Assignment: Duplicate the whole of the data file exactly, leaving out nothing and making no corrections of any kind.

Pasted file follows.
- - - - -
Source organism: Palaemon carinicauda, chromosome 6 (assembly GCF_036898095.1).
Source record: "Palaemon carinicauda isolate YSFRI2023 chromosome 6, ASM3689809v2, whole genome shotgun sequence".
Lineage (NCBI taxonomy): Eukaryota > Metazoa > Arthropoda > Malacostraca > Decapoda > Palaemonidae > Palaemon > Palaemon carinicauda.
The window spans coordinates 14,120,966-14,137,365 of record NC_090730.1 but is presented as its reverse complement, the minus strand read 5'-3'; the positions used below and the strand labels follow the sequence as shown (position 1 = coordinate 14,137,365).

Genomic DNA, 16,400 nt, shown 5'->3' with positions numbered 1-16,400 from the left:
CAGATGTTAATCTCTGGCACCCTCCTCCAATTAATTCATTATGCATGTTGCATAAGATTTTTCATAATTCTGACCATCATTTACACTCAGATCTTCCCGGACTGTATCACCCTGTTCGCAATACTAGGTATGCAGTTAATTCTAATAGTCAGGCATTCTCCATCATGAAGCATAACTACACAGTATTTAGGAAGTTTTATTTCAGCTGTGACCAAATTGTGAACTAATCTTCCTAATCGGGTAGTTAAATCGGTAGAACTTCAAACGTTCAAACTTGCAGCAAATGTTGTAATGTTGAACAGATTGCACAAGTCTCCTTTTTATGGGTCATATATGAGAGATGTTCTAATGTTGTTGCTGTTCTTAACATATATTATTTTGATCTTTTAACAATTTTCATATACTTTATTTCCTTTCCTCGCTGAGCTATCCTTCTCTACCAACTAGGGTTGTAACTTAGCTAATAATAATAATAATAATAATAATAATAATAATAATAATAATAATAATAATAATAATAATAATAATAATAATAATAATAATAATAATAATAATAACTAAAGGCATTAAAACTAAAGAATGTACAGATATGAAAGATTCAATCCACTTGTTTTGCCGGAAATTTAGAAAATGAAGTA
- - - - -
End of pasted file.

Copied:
Source organism: Palaemon carinicauda, chromosome 6 (assembly GCF_036898095.1).
Source record: "Palaemon carinicauda isolate YSFRI2023 chromosome 6, ASM3689809v2, whole genome shotgun sequence".
Lineage (NCBI taxonomy): Eukaryota > Metazoa > Arthropoda > Malacostraca > Decapoda > Palaemonidae > Palaemon > Palaemon carinicauda.
The window spans coordinates 14,120,966-14,137,365 of record NC_090730.1 but is presented as its reverse complement, the minus strand read 5'-3'; the positions used below and the strand labels follow the sequence as shown (position 1 = coordinate 14,137,365).

Genomic DNA, 16,400 nt, shown 5'->3' with positions numbered 1-16,400 from the left:
CAGATGTTAATCTCTGGCACCCTCCTCCAATTAATTCATTATGCATGTTGCATAAGATTTTTCATAATTCTGACCATCATTTACACTCAGATCTTCCCGGACTGTATCACCCTGTTCGCAATACTAGGTATGCAGTTAATTCTAATAGTCAGGCATTCTCCATCATGAAGCATAACTACACAGTATTTAGGAAGTTTTATTTCAGCTGTGACCAAATTGTGAACTAATCTTCCTAATCGGGTAGTTAAATCGGTAGAACTTCAAACGTTCAAACTTGCAGCAAATGTTGTAATGTTGAACAGATTGCACAAGTCTCCTTTTTATGGGTCATATATGAGAGATGTTCTAATGTTGTTGCTGTTCTTAACATATATTATTTTGATCTTTTAACAATTTTCATATACTTTATTTCCTTTCCTCGCTGAGCTATCCTTCTCTACCAACTAGGGTTGTAACTTAGCTAATAATAATAATAATAATAATAATAATAATAATAATAATAATAATAATAATAATAATAATAATAATAATAATAATAATAATAATAATAATAATAACTAAAGGCATTAAAACTAAAGAATGTACAGATATGAAAGATTCAATCCACTTGTTTTGCCGGAAATTTAGAAAATGAAGTA